The starting point is therefore that data breaches must be reported to the AP. In addition, a data breach must always be recorded in the data breach register. This is also the case if the data breach does not need to be reported to the AP and/or the parties concerned. 

If you use a solution like PrivacyPerfect, you can take care of most of these steps with the help of automation. 



Various measures can be taken to reduce the risk of a data breach. Awareness within the organisation is essential here. Additionally, with the following actionable insights, you can can help reduce the risk of the most common types of data breaches:

Human error can result in medical data being sent to the wrong recipient, for example due to a typing error in the e-mail address or clicking on the wrong recipient.

  • This can be prevented by choosing to attach the sensitive data as an attachment to the email message and to encrypt this attachment with a password.
  • This password can then be passed on to the recipient through a separate channel (e.g. by calling or sending an SMS) 
  • You can also ask yourself whether email is the right digital communication tool for sending this type of sensitive data and consider, for example, organising communication via a portal or tooling.

Sensitive paper medical files such as medical records, (youth) care files, and reports on treatment programmes are sometimes taken home, for example in the context of working at home due to COVID-19. Files are accidentally lost, forgotten on the tram, or sometimes even stolen.

  • Prevent this by never taking sensitive paper medical files home with you.
  • Scan the files at the office and save them on a secure (encrypted) hard disk, USB stick or in a secure document management system within your organisation's IT network. In the latter case, you can then access the files from home when you log in to the secure network environment. 

Healthcare institutions sometimes store digital medical data of patients locally on portable devices such as tablets, smartphones, laptops or USB sticks. Just like paper files, employees sometimes take these data carriers home with them.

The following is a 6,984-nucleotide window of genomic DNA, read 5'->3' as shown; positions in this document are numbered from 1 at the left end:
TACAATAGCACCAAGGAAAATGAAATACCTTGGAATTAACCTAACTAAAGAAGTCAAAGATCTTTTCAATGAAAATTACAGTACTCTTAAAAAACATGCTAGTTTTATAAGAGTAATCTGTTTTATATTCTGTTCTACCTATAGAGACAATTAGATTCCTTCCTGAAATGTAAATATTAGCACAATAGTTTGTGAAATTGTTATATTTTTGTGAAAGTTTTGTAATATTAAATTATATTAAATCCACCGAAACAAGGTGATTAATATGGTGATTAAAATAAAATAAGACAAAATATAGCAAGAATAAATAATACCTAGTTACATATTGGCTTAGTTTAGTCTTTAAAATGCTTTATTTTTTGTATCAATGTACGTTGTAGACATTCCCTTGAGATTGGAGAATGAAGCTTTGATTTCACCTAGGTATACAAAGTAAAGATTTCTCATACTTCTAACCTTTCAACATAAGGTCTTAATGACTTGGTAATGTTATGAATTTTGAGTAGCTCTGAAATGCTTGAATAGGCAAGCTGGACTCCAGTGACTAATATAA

• Do you make use of portable devices? Then make sure that you always store this personal data in an encrypted format. This limits the risks for the people involved when your portable portable device is lost or stolen. 

Healthcare institutions, especially hospitals, are often targets of phishing attacks. This allows a hacker to gain access to an employee's account. Hackers then often abuse the account to send new phishing or spam messages. This can lead to new breaches, and/or to (financial) damage for the individuals involved.

  • Reduce the risk of phishing attacks by making your employees aware of phishing.
  • Ensure that employees can recognise phishing emails.
  • Install good firewalls and update them regularly, so that unwanted emails, such as spam and phishing messages, are kept to a minimum. 

Smaller care institutions and care providers such as physiotherapists and GPs, in particular, are regularly hit by ransomware. Often as a result of inadequate (knowledge of) security. As a result of ransomware, the data on your system can fall into the hands of hackers and you can lose access to your data permanently or temporarily. Measures to reduce the risk of a data breach caused by ransomware are:

  • Install software updates on time
  • Do not use out-of-date (network) protocols
  • Ensure segmented (separated) computer networks and systems
  • Make regular backups so that you always have access to the personal data, even if you are hit by a ransomware attack. 


A data breach can happen quicker than you might initially think. It is therefore important to be well prepared. For the healthcare sector in particular, where highly sensitive personal data is processed on a large scale, it’s crucial to reduce risks, and if the breach happens, the impact of the data leak wherever possible. Compromised sensitive patient data does not only affect the data subject, but also the trust of the patient, and the reputation of the organisation. It is therefore critical to raise awareness on the importance of data privacy throughout the organisation so that employees at every level know what a data breach is, are alert to it, know what to do if one occurs, and have all the necessary tools at their disposal so they can keep doing what they do best - providing healthcare.


If you would like to learn more about the the added value of data privacy compliance for healthcare organisations, please click here to download our paper, specifically focusing on Dutch care and -cure organisations (*in Dutch).